Friendship is one of the greatest joys in life. A large number of scientific studies have found that in addition to bringing happiness, friendship improves individuals’ health and increases life expectancy. Other studies looking at friendship have found that a lack of friendship leads to an increased risk of various illnesses such as viral infections, heart disease and cancer.
Having worked in the field of autism for almost 30 years, I have heard many family members voice concerns regarding their child’s difficulty in forming friendships. The myth we’ll debunk today involves the notion that individuals with autism can’t form meaningful friendships or do not desire to form meaningful friendships.
First and foremost, autism is a communication disorder. The difficulties in communicating with others can indeed hinder the ability to form friendships, but not necessarily because the desire is not there. A wide variety of variables are at play when discussing autism and friendships. The difficulties in communication make it challenging for many individuals with autism to interact with peers in traditional ways. Friendships are typically built on shared interests between two people. Think about your good friends, the common bond is that you probably share your thoughts, feelings and experiences with one another. It’s a two way street so to speak, friends generally give one another equal time to share such thoughts and experiences. Reciprocal communication does not come easily for many individuals with autism, it typically needs to be taught in the context of a formal communication training lesson. Additionally, many individuals with autism have strong interests in certain areas, and often times these interests may be somewhat unusual. It’s possible that the peer group available to the individual with autism does not share similar interests. Helping the individual with autism expand his or her repertoire of interests will serve to increase the possibility of shared interests with their peer group.
It takes a great deal of effort for many individuals with autism to develop the social skills required to interact with other people. This is why it’s imperative that parents and educators start developing a child’s social skills from a very early age. Social difficulties for children with autism are quite diverse. Sometimes the social challenges are mild, and sometimes they are much more complicated. Whether mild or more severe, such social challenges almost always involve problems with social understanding. This is further compounded by communication deficits, attentional abilities, poor problem solving skills, intellectual disability and sensory processing disorder. Social skill development comes naturally to typically developing children, so many educators and parents take it for granted that these skills do not naturally develop in children with autism. Rather, such social skills have to be taught explicitly and children with autism need to be given the opportunity to practice these skills (over and over again) in a safe environment.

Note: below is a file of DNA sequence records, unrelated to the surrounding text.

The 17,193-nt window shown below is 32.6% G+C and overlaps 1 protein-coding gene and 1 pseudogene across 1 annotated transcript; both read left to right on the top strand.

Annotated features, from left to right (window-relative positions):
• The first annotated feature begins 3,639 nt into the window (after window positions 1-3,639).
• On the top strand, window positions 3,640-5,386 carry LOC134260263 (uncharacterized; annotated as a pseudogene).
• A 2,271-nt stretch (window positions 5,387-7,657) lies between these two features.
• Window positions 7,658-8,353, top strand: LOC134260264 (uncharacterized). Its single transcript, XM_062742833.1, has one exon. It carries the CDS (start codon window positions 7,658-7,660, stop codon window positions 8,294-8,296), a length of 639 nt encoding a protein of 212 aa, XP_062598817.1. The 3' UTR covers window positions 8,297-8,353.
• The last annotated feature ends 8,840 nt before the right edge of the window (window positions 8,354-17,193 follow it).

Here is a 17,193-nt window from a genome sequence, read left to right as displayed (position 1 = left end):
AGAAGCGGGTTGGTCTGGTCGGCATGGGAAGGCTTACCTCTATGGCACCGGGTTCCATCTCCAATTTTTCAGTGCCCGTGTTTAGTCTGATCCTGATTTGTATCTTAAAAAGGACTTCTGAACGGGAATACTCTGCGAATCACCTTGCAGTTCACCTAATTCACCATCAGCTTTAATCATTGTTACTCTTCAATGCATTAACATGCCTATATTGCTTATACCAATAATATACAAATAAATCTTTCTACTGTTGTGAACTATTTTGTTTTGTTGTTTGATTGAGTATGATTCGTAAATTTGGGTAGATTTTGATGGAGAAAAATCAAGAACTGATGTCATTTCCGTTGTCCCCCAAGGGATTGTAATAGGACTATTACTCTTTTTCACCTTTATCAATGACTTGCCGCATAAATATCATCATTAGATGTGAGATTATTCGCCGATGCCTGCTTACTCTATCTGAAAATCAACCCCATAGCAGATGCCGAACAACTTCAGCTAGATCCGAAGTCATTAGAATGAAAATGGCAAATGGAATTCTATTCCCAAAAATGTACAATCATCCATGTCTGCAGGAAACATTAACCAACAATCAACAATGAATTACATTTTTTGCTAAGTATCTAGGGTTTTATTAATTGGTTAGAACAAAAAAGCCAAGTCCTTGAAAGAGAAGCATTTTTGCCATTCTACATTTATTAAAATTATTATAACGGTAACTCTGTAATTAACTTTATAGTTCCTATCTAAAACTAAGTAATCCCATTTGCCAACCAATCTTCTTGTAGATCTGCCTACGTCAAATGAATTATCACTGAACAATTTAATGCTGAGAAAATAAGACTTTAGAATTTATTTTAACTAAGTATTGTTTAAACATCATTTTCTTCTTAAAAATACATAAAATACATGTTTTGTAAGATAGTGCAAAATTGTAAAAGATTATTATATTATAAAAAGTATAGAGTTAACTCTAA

Spreading awareness is vital. Educating typically developing peers on autism and characteristics associated with autism is critical. Without such education, typical peers will not understand why the individual with autism acts a certain way, and unfortunately, this can easily lead to teasing and bullying. The child with autism may be viewed as a “loner” or “odd”, therefore unapproachable. As a result, classmates are less likely to try to build a relationship with the child with autism. Many schools have implemented programs that strive to create a culture in which the understanding of autism is increased. Such programs result in greater acceptance of the differences in individuals with autism as well as an increased ability to interact effectively with the individual diagnosed with autism.
Here’s a link to one such program. This work was the culmination of The Inclusionary Practices for Children with Autism Spectrum Disorders Study conducted by the University of Prince Edward Island and the Prince Edward Island Department of Education.
As one parent of a child with autism so eloquently stated, “I don’t profess to know how it is for you or your children, every individual is very different. What I can tell you though, is that friendship is extremely important in my son’s life… so important that if he’s mad at you, you don’t get to be his friend, if his friend isn’t friendly, he’s lost all hope on friendships, if a friend isn’t there, he’s sad. Next time I hear a doctor tell me that people with Autism are emotionless, or unable to have real friendships, I’ll have some words for them… clearly those doctors either don’t deal with people that have Autism or they aren’t paying enough attention.”
Yes, all individuals with autism need friends and most individuals with autism want friends. It’s a matter of taking the time to equip children with autism with the tools they need to form such relationships.